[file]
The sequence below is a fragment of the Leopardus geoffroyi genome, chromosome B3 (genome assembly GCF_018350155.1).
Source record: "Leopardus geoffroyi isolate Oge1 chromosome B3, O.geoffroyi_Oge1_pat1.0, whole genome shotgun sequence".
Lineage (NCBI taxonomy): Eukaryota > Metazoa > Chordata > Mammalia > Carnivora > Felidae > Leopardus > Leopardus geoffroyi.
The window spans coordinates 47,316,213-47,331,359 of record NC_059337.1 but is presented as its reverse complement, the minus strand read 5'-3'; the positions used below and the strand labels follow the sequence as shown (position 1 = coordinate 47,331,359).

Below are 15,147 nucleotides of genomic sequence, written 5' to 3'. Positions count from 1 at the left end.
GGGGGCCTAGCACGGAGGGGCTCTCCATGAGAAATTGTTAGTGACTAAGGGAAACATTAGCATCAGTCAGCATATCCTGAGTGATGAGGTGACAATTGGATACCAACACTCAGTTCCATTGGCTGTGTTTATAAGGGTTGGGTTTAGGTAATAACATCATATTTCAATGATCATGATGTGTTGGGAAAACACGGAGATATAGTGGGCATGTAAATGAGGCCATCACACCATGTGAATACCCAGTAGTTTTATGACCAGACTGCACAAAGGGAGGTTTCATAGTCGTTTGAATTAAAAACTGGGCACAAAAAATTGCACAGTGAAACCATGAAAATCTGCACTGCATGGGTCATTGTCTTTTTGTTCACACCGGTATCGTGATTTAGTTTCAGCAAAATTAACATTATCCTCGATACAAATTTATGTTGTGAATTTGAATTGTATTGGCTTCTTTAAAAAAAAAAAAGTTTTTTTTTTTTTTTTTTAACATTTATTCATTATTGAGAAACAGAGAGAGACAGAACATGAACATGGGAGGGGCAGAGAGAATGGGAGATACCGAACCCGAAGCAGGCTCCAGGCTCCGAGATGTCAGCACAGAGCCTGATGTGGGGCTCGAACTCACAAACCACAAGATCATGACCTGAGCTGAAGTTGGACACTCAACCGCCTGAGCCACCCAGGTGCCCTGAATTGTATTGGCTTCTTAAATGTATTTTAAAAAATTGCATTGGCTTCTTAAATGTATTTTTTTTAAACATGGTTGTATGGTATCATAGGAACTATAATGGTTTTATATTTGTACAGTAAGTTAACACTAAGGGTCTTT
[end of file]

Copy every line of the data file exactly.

The sequence below is a fragment of the Leopardus geoffroyi genome, chromosome B3 (genome assembly GCF_018350155.1).
Source record: "Leopardus geoffroyi isolate Oge1 chromosome B3, O.geoffroyi_Oge1_pat1.0, whole genome shotgun sequence".
Lineage (NCBI taxonomy): Eukaryota > Metazoa > Chordata > Mammalia > Carnivora > Felidae > Leopardus > Leopardus geoffroyi.
The window spans coordinates 47,316,213-47,331,359 of record NC_059337.1 but is presented as its reverse complement, the minus strand read 5'-3'; the positions used below and the strand labels follow the sequence as shown (position 1 = coordinate 47,331,359).

Below are 15,147 nucleotides of genomic sequence, written 5' to 3'. Positions count from 1 at the left end.
GGGGGCCTAGCACGGAGGGGCTCTCCATGAGAAATTGTTAGTGACTAAGGGAAACATTAGCATCAGTCAGCATATCCTGAGTGATGAGGTGACAATTGGATACCAACACTCAGTTCCATTGGCTGTGTTTATAAGGGTTGGGTTTAGGTAATAACATCATATTTCAATGATCATGATGTGTTGGGAAAACACGGAGATATAGTGGGCATGTAAATGAGGCCATCACACCATGTGAATACCCAGTAGTTTTATGACCAGACTGCACAAAGGGAGGTTTCATAGTCGTTTGAATTAAAAACTGGGCACAAAAAATTGCACAGTGAAACCATGAAAATCTGCACTGCATGGGTCATTGTCTTTTTGTTCACACCGGTATCGTGATTTAGTTTCAGCAAAATTAACATTATCCTCGATACAAATTTATGTTGTGAATTTGAATTGTATTGGCTTCTTTAAAAAAAAAAAAGTTTTTTTTTTTTTTTTTTAACATTTATTCATTATTGAGAAACAGAGAGAGACAGAACATGAACATGGGAGGGGCAGAGAGAATGGGAGATACCGAACCCGAAGCAGGCTCCAGGCTCCGAGATGTCAGCACAGAGCCTGATGTGGGGCTCGAACTCACAAACCACAAGATCATGACCTGAGCTGAAGTTGGACACTCAACCGCCTGAGCCACCCAGGTGCCCTGAATTGTATTGGCTTCTTAAATGTATTTTAAAAAATTGCATTGGCTTCTTAAATGTATTTTTTTTAAACATGGTTGTATGGTATCATAGGAACTATAATGGTTTTATATTTGTACAGTAAGTTAACACTAAGGGTCTTT